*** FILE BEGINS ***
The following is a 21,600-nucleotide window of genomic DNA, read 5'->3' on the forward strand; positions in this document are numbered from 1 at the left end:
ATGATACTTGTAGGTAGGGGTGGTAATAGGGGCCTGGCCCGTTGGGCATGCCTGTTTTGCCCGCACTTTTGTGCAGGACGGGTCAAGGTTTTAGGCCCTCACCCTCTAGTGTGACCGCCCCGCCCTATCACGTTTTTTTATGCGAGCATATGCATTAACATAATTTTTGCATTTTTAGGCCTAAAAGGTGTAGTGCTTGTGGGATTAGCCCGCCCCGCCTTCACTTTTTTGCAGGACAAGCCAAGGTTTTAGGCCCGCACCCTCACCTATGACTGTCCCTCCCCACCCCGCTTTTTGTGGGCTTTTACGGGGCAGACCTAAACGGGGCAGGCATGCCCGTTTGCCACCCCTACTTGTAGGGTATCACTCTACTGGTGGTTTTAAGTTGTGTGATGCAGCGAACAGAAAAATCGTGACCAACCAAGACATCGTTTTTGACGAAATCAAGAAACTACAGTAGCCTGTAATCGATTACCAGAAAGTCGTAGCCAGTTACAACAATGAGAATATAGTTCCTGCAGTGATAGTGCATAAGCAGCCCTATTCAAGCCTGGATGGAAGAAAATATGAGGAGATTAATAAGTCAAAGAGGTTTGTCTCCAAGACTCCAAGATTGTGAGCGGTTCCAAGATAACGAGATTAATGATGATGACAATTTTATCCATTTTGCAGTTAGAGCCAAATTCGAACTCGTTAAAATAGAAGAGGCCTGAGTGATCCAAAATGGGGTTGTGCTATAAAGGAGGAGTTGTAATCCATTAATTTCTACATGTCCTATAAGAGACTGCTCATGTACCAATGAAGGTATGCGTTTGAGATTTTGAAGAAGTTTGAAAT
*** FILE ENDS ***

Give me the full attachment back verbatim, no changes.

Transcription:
The following is a 21,600-nucleotide window of genomic DNA, read 5'->3' on the forward strand; positions in this document are numbered from 1 at the left end:
ATGATACTTGTAGGTAGGGGTGGTAATAGGGGCCTGGCCCGTTGGGCATGCCTGTTTTGCCCGCACTTTTGTGCAGGACGGGTCAAGGTTTTAGGCCCTCACCCTCTAGTGTGACCGCCCCGCCCTATCACGTTTTTTTATGCGAGCATATGCATTAACATAATTTTTGCATTTTTAGGCCTAAAAGGTGTAGTGCTTGTGGGATTAGCCCGCCCCGCCTTCACTTTTTTGCAGGACAAGCCAAGGTTTTAGGCCCGCACCCTCACCTATGACTGTCCCTCCCCACCCCGCTTTTTGTGGGCTTTTACGGGGCAGACCTAAACGGGGCAGGCATGCCCGTTTGCCACCCCTACTTGTAGGGTATCACTCTACTGGTGGTTTTAAGTTGTGTGATGCAGCGAACAGAAAAATCGTGACCAACCAAGACATCGTTTTTGACGAAATCAAGAAACTACAGTAGCCTGTAATCGATTACCAGAAAGTCGTAGCCAGTTACAACAATGAGAATATAGTTCCTGCAGTGATAGTGCATAAGCAGCCCTATTCAAGCCTGGATGGAAGAAAATATGAGGAGATTAATAAGTCAAAGAGGTTTGTCTCCAAGACTCCAAGATTGTGAGCGGTTCCAAGATAACGAGATTAATGATGATGACAATTTTATCCATTTTGCAGTTAGAGCCAAATTCGAACTCGTTAAAATAGAAGAGGCCTGAGTGATCCAAAATGGGGTTGTGCTATAAAGGAGGAGTTGTAATCCATTAATTTCTACATGTCCTATAAGAGACTGCTCATGTACCAATGAAGGTATGCGTTTGAGATTTTGAAGAAGTTTGAAAT